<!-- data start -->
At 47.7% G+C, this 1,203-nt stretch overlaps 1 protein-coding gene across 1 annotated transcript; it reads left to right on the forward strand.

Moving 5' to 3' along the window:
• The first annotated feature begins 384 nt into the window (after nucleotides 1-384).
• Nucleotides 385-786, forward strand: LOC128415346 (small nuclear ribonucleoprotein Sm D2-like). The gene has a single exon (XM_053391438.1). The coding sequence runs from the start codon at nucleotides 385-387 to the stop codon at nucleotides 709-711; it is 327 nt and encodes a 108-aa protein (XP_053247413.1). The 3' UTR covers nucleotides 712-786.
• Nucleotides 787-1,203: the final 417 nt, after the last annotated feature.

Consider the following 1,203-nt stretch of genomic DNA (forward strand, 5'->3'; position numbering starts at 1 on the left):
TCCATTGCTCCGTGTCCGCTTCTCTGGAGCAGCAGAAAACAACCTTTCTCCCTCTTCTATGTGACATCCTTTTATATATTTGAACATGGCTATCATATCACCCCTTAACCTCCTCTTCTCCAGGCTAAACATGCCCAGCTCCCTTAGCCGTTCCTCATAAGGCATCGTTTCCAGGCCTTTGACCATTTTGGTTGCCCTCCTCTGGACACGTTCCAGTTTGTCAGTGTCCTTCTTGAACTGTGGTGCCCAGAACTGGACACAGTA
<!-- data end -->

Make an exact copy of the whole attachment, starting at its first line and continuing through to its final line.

At 47.7% G+C, this 1,203-nt stretch overlaps 1 protein-coding gene across 1 annotated transcript; it reads left to right on the forward strand.

Moving 5' to 3' along the window:
• The first annotated feature begins 384 nt into the window (after nucleotides 1-384).
• Nucleotides 385-786, forward strand: LOC128415346 (small nuclear ribonucleoprotein Sm D2-like). The gene has a single exon (XM_053391438.1). The coding sequence runs from the start codon at nucleotides 385-387 to the stop codon at nucleotides 709-711; it is 327 nt and encodes a 108-aa protein (XP_053247413.1). The 3' UTR covers nucleotides 712-786.
• Nucleotides 787-1,203: the final 417 nt, after the last annotated feature.

Consider the following 1,203-nt stretch of genomic DNA (forward strand, 5'->3'; position numbering starts at 1 on the left):
TCCATTGCTCCGTGTCCGCTTCTCTGGAGCAGCAGAAAACAACCTTTCTCCCTCTTCTATGTGACATCCTTTTATATATTTGAACATGGCTATCATATCACCCCTTAACCTCCTCTTCTCCAGGCTAAACATGCCCAGCTCCCTTAGCCGTTCCTCATAAGGCATCGTTTCCAGGCCTTTGACCATTTTGGTTGCCCTCCTCTGGACACGTTCCAGTTTGTCAGTGTCCTTCTTGAACTGTGGTGCCCAGAACTGGACACAGTA